Commissioner Wally Oppal, who led the 2012 public inquiry into the murdered and missing women, stated that “[a]fter reviewing the evidence of the investigations, I have come to the conclusion that there was systemic bias by the police.” Organizations such as Pivot Legal continue to point out that the VPD has not implemented the limited recommendations of the inquiry. Yet, as mentioned, the City’s report on the mental health crisis calls for increased funding for the VPD and increased involvement of the police in dealing with mental health provision.

Such bias in police enforcement is enabled by colonial and heteropatriarchal structures. Not only do these structures impose racial, ableist and gendered prejudices, but they increases the risk of disability and stress on existing disabilities for those subject to such violence. A study from 2008 focusing on gendered violence against injection drug users in the DTES, for example, finds that “impairments in mental and emotional health result… from violent encounters include depression, anxiety, suicidal ideation, posttraumatic stress disorder, mood and eating disorders, and substance dependence.”

The same study highlights the gendered nature of violence in the DTES, where “[w]omen were more likely to be attacked by acquaintances, partners, and sex trade clients.” The relationship between gendered violence, health and disability are especially important when considering the prevalence of HIV/AIDS among DTES sex workers, which significantly increases the struggles of illness and disability.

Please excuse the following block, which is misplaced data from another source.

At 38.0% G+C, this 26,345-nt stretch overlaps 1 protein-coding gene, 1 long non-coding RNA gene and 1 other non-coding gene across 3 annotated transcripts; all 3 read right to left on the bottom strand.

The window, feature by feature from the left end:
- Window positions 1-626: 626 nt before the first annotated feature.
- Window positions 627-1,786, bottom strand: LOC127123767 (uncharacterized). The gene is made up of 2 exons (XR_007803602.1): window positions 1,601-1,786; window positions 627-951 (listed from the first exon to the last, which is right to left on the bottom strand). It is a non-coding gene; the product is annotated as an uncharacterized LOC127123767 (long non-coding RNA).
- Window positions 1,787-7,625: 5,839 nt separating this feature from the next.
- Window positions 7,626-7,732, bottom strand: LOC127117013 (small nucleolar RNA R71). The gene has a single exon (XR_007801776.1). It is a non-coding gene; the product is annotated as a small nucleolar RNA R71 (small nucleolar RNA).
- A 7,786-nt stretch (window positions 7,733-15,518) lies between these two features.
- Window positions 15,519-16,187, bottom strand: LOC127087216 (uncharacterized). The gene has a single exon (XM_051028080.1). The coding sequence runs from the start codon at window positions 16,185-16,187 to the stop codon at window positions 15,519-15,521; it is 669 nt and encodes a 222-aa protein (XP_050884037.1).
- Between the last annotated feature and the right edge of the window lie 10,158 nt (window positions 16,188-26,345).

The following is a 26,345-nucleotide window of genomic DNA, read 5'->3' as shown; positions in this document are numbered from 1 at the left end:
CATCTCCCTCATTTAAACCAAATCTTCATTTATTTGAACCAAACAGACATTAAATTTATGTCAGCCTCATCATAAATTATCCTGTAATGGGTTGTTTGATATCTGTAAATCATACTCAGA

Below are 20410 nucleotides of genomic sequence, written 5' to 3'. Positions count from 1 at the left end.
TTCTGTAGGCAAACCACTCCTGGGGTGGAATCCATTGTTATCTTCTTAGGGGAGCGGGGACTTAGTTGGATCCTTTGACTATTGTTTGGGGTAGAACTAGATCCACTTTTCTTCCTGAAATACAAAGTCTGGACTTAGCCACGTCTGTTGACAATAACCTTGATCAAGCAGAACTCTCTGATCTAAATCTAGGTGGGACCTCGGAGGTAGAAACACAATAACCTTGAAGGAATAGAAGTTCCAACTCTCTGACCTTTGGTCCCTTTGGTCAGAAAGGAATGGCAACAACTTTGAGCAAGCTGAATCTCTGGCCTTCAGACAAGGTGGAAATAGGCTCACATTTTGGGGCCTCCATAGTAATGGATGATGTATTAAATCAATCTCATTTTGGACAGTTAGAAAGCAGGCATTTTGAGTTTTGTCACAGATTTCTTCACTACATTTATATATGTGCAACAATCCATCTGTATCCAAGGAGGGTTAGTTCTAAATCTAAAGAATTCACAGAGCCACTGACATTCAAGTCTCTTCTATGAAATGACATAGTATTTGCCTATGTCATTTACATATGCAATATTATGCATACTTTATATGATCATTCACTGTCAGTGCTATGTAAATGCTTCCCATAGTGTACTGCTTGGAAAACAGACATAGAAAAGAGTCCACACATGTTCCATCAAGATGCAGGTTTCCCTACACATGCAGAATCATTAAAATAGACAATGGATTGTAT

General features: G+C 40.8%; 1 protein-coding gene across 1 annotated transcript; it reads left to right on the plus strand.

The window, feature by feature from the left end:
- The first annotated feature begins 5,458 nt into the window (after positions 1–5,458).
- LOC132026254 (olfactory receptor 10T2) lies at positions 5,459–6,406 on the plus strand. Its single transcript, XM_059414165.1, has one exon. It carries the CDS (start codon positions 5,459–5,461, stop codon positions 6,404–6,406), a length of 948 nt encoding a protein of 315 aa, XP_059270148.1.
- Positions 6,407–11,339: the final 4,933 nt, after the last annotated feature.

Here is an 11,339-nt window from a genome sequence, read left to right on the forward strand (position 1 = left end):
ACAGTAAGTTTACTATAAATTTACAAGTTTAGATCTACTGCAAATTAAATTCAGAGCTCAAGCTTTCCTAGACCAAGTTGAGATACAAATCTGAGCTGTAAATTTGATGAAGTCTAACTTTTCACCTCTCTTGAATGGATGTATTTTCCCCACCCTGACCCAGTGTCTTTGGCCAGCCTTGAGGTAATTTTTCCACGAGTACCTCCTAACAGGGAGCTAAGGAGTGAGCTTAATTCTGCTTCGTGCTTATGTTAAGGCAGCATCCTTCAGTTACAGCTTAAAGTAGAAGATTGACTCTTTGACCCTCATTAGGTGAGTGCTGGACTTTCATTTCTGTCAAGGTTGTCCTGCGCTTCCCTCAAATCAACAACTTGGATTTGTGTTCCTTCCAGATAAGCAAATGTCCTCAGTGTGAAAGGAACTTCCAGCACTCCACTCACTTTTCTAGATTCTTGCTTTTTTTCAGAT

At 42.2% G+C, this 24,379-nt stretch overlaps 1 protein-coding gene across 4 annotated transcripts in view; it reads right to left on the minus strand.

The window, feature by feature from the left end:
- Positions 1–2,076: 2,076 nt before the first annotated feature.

The same power structures also result in the fact that men are more likely “to experience violence from strangers and the police,” according to the 2008 study. Although the study focuses on gender, it is important to foreground the relationship between race and police brutality, especially considering the countless accounts of unjust treatment of Indigenous people by the police in the DTES neighbourhood and throughout Vancouver.

Shifting funding priorities, growing gentrification, the deprioritization of social housing, increased policing, racism, and displacement from accessible health services and community are all key factors in the systemic discrimination against people with disabilities. Both the City of Vancouver and Vancouver Coastal Health have implemented changes that have shifted power and voice away from people with disabilities and into their own hands.

Gallery Gachet’s funding cut is not only devastating to those involved with the initiative, but is also symptomatic of a greater system of discrimination against people with disabilities in the Downtown Eastside. Clearly, with so much silencing and displacement, the city’s slogan of “Healthy City for All” does not include everybody.


[1] People with disabilities are people who do not fit the norm of societal understandings of ability, whether by neurodiversity, health conditions or encounters with systemic, interpersonal and/or internalized ableism, and are thus ‘disabled’ by their exclusion from society.